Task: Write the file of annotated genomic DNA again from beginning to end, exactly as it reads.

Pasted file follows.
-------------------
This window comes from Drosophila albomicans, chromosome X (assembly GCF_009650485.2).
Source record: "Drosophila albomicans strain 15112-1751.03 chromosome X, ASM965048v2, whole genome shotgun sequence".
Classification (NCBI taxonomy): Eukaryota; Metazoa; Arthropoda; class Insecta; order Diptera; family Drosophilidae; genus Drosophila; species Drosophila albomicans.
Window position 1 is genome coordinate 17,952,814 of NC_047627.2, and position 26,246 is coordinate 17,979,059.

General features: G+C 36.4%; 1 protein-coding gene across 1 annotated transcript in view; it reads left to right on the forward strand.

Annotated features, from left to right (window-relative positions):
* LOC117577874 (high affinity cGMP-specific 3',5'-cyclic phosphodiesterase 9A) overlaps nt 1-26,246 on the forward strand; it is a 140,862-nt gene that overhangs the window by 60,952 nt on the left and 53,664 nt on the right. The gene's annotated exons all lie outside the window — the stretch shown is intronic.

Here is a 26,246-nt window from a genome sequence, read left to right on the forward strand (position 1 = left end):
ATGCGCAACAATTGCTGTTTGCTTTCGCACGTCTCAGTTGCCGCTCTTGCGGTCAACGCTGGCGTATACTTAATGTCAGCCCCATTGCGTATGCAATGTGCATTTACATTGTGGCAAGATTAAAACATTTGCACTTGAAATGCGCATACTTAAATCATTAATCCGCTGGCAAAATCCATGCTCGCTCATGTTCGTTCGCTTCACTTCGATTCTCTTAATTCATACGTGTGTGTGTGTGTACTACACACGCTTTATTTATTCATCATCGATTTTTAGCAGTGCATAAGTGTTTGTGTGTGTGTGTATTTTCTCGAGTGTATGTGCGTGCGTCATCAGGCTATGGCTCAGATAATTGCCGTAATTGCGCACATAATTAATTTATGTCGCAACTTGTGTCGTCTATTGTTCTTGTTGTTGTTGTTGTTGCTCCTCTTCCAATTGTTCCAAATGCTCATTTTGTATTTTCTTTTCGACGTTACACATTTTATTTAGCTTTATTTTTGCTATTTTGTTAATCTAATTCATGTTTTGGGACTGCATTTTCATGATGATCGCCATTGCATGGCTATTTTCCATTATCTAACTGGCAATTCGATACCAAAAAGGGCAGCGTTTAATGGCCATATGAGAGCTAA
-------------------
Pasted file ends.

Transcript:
This window comes from Drosophila albomicans, chromosome X (assembly GCF_009650485.2).
Source record: "Drosophila albomicans strain 15112-1751.03 chromosome X, ASM965048v2, whole genome shotgun sequence".
Classification (NCBI taxonomy): Eukaryota; Metazoa; Arthropoda; class Insecta; order Diptera; family Drosophilidae; genus Drosophila; species Drosophila albomicans.
Window position 1 is genome coordinate 17,952,814 of NC_047627.2, and position 26,246 is coordinate 17,979,059.

General features: G+C 36.4%; 1 protein-coding gene across 1 annotated transcript in view; it reads left to right on the forward strand.

Annotated features, from left to right (window-relative positions):
* LOC117577874 (high affinity cGMP-specific 3',5'-cyclic phosphodiesterase 9A) overlaps nt 1-26,246 on the forward strand; it is a 140,862-nt gene that overhangs the window by 60,952 nt on the left and 53,664 nt on the right. The gene's annotated exons all lie outside the window — the stretch shown is intronic.

Here is a 26,246-nt window from a genome sequence, read left to right on the forward strand (position 1 = left end):
ATGCGCAACAATTGCTGTTTGCTTTCGCACGTCTCAGTTGCCGCTCTTGCGGTCAACGCTGGCGTATACTTAATGTCAGCCCCATTGCGTATGCAATGTGCATTTACATTGTGGCAAGATTAAAACATTTGCACTTGAAATGCGCATACTTAAATCATTAATCCGCTGGCAAAATCCATGCTCGCTCATGTTCGTTCGCTTCACTTCGATTCTCTTAATTCATACGTGTGTGTGTGTGTACTACACACGCTTTATTTATTCATCATCGATTTTTAGCAGTGCATAAGTGTTTGTGTGTGTGTGTATTTTCTCGAGTGTATGTGCGTGCGTCATCAGGCTATGGCTCAGATAATTGCCGTAATTGCGCACATAATTAATTTATGTCGCAACTTGTGTCGTCTATTGTTCTTGTTGTTGTTGTTGTTGCTCCTCTTCCAATTGTTCCAAATGCTCATTTTGTATTTTCTTTTCGACGTTACACATTTTATTTAGCTTTATTTTTGCTATTTTGTTAATCTAATTCATGTTTTGGGACTGCATTTTCATGATGATCGCCATTGCATGGCTATTTTCCATTATCTAACTGGCAATTCGATACCAAAAAGGGCAGCGTTTAATGGCCATATGAGAGCTAA